of text. On the other hand, ebooks often include the option of
following hyperlinks to other content of interest online, which can
deepen research and lead to a more satisfying research experience
for the user. Ebooks may be navigated via:
• searching for keywords (if the reading device has a search function)
• the Table of Contents, which often links directly to the chapters in the book
• the Index, if there is one
• Ebooks can be read on a computer using ebook reading software designed to
display various file formats.
• Ebook software = operating device
• All of the major ebook sellers provide their own eReading software.
• One of the most popular software readers is Adobe Digital Editions.
• For PCs, software readers include Adobe Digital Editions, Kindle for PC, and Nook
for PC, among others. For Macs, software readers include Adobe Digital Editions,
Kindle for Mac, and Nook for Mac, among others. Other software readers include:
Calibre, Stanza Desktop, and Mobipocket Reader Desktop.
• E-reading apps are needed for smartphones and tablets; they are downloaded via
each device's app store. eReading apps include: iBooks (for iPad), Aldiko (for
Android), Kindle (multi-platform), and Nook (multi-platform), among others.
• The format of ebook depends on the device used to read the ebook. It is important
to note that not all e-readers recognize all ebook formats.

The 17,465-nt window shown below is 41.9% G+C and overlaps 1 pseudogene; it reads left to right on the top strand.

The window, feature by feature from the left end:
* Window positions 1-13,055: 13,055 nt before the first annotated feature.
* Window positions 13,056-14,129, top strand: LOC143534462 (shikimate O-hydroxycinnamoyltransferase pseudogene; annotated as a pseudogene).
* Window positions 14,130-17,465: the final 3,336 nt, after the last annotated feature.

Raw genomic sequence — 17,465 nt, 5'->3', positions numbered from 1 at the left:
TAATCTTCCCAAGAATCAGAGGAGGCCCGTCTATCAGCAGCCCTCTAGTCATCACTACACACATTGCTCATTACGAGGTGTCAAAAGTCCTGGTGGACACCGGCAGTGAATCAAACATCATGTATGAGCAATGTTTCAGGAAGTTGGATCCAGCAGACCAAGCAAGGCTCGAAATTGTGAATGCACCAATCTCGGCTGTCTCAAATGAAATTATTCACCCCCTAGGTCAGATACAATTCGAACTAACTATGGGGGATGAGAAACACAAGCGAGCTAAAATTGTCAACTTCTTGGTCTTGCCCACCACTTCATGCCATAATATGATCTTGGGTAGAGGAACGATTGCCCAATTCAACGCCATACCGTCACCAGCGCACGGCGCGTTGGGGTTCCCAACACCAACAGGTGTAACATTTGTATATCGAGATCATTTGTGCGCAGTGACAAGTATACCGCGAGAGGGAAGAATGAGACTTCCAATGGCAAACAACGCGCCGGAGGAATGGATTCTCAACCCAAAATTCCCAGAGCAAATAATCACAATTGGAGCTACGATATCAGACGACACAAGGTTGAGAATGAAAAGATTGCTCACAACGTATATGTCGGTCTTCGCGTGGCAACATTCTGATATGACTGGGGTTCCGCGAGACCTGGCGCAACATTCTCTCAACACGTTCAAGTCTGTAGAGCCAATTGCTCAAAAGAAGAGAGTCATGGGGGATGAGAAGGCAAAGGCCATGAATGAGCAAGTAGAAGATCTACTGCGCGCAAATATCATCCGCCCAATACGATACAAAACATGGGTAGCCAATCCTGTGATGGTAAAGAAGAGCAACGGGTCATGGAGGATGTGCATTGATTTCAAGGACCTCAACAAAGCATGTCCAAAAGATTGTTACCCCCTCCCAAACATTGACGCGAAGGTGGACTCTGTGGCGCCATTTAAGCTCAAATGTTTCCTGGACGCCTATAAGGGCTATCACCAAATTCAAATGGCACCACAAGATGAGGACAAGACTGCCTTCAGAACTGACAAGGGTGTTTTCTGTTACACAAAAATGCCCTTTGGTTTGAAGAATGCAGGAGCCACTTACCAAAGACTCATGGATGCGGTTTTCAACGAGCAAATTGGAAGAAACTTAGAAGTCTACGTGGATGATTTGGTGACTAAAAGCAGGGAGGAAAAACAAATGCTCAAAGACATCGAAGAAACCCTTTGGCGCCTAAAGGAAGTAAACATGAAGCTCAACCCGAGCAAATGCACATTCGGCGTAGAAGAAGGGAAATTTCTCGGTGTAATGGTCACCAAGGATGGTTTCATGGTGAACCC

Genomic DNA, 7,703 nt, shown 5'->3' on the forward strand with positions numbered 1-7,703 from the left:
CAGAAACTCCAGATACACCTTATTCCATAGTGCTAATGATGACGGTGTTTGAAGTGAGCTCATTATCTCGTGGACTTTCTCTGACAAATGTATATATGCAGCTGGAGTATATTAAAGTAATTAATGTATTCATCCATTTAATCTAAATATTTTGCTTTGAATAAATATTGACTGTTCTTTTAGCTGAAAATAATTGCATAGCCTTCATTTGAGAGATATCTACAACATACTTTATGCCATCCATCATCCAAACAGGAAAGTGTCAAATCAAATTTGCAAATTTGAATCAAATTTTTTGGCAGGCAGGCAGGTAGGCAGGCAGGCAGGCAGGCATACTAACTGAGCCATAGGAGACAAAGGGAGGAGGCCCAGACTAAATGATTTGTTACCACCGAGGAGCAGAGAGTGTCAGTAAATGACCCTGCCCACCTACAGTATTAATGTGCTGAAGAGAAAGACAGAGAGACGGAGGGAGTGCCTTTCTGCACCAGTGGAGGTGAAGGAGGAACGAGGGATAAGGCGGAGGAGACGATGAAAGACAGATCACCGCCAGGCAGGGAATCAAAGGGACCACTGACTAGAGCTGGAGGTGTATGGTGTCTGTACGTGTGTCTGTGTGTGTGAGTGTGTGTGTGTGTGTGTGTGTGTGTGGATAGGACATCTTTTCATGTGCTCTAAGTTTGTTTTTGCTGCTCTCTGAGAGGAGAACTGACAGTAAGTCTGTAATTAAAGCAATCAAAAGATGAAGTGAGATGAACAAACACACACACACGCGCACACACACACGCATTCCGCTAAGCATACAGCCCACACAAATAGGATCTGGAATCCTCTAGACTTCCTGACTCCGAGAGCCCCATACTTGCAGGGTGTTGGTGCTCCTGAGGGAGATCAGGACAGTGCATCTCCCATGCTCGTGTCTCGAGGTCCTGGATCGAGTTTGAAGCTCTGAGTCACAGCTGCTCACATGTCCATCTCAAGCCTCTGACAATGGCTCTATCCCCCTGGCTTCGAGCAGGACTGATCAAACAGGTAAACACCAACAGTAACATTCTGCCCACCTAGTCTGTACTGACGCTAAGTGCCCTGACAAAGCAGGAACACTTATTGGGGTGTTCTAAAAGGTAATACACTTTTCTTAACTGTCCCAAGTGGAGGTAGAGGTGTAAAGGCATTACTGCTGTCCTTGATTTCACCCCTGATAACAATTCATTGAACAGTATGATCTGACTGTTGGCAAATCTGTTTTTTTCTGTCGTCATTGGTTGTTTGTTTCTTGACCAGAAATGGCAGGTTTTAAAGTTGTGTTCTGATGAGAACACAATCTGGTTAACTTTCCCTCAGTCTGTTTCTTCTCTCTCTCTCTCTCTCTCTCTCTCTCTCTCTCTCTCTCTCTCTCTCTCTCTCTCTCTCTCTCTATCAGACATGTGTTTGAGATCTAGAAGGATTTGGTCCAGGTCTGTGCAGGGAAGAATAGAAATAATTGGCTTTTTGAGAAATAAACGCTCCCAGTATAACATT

• Ebooks come in a variety of formats. The format of an ebook is recognized from
the extension of its file name.
• Most dominant ebook formats include: ePub, PDF, MOBI, AZW/Kindle (a version of
Mobi), and HTML. Other formats include Plain Text, eReader (.pdb), Microsoft LIT
(discontinued on August 30th, 2012), Broadband eBooks (BBeB), and SSReader.
• There is no standard for describing what format a publisher should use to produce
an ebook, although most professional publishers are leaning toward two formats:
ePub and Adobe PDF.
• A comparison of ebook formats used for creating and reading ebooks is available
• most common format; becoming the standard; the most versatile of all formats
• formatting possibilities in ePub books have surpassed all of the other formats
• maintained by IDPF (International Digital Publishing Forum), a non-profit made up
of technology and publishing companies
• supports JPEG, PNG, GIF, SVG images, and Flash, which enable audio and video
• supported by nearly every device, except Amazon Kindle
• DRM can be added to it (Adobe DRM is used most often)
• textbook developers are most interested in this format
• can be read on Windows and Mac computers with Adobe Digital Editions, on the
Nook, Sony Reader, iOS devices, the Android devices, and on Linux computers
• an open standard largely used as an alternative to
• compatible with most readers
• good for exact layouts and illustrated books
• doesn't reflow to fit small screens
• ideal for computer screens (not mobile devices)
• sold and distributed by a variety of companies
• DRM can be added to it
Mobipocket (.mobi, .prc)
• developed by a French company that launched its ebook reading
software when ebooks were still in their infancy
• company purchased by Amazon in 2005 and is now its main format
• supports most devices (except Nook)
• DRM can be added to it (when an encrypted file is downloaded
from a retailer it is locked to the user's registered device)
• there is no difference between .mobi, .prc, or .azw (below) -- the
files are the same
• can be used on any of the Kindle devices, plus Kindle apps for PC,